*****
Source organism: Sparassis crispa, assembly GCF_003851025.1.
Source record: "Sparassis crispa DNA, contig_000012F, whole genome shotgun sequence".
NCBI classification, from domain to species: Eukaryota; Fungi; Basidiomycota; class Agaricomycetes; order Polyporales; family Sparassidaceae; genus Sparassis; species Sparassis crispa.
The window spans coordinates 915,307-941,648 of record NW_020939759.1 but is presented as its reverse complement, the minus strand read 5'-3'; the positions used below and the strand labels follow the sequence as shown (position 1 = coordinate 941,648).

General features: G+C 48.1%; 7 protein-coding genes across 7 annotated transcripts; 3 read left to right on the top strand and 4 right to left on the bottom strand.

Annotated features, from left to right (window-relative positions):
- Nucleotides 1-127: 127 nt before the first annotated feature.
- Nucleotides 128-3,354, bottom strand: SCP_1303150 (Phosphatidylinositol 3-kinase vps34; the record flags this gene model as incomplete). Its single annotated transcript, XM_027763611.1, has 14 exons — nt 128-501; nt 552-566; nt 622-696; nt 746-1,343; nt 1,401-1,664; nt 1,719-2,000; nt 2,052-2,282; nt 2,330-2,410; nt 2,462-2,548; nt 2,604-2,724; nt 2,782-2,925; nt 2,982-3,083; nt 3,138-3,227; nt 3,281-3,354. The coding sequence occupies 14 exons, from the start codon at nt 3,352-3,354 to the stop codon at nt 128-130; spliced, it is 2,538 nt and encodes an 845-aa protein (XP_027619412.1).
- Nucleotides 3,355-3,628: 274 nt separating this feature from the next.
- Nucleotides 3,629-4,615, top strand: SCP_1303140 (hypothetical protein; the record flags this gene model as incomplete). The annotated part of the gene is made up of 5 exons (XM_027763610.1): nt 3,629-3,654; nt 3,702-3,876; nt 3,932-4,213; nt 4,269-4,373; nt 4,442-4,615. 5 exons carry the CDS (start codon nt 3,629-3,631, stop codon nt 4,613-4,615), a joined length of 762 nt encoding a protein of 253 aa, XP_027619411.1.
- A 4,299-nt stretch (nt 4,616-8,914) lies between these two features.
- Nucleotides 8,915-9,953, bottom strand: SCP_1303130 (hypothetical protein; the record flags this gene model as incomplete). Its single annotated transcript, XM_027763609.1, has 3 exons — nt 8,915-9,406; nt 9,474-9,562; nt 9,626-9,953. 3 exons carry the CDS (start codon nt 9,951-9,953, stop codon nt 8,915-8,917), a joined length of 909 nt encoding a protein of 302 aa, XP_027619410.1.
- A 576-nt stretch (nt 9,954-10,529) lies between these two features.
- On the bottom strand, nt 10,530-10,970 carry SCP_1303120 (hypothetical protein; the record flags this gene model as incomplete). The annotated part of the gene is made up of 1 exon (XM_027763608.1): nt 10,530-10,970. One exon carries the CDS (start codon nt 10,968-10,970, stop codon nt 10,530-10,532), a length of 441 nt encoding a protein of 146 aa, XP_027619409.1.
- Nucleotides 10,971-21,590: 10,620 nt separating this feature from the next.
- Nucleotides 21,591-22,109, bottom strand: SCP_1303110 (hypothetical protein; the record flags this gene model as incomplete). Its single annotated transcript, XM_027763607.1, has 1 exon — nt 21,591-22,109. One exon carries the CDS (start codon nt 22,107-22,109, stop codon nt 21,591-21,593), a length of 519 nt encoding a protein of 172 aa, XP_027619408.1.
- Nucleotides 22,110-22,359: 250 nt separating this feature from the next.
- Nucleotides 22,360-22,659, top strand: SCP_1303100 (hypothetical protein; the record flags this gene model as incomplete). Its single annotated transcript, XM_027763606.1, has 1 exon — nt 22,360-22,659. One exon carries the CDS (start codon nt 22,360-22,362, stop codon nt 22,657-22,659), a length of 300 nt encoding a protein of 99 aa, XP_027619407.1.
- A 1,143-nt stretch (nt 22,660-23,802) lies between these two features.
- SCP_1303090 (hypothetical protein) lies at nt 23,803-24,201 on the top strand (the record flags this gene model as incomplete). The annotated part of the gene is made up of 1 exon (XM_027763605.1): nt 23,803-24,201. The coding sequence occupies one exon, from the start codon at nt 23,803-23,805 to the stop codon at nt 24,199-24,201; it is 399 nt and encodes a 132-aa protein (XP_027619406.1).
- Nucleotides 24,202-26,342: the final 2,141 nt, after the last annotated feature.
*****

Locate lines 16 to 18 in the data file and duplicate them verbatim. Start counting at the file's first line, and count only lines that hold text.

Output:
- Nucleotides 21,591-22,109, bottom strand: SCP_1303110 (hypothetical protein; the record flags this gene model as incomplete). Its single annotated transcript, XM_027763607.1, has 1 exon — nt 21,591-22,109. One exon carries the CDS (start codon nt 22,107-22,109, stop codon nt 21,591-21,593), a length of 519 nt encoding a protein of 172 aa, XP_027619408.1.
- Nucleotides 22,110-22,359: 250 nt separating this feature from the next.
- Nucleotides 22,360-22,659, top strand: SCP_1303100 (hypothetical protein; the record flags this gene model as incomplete). Its single annotated transcript, XM_027763606.1, has 1 exon — nt 22,360-22,659. One exon carries the CDS (start codon nt 22,360-22,362, stop codon nt 22,657-22,659), a length of 300 nt encoding a protein of 99 aa, XP_027619407.1.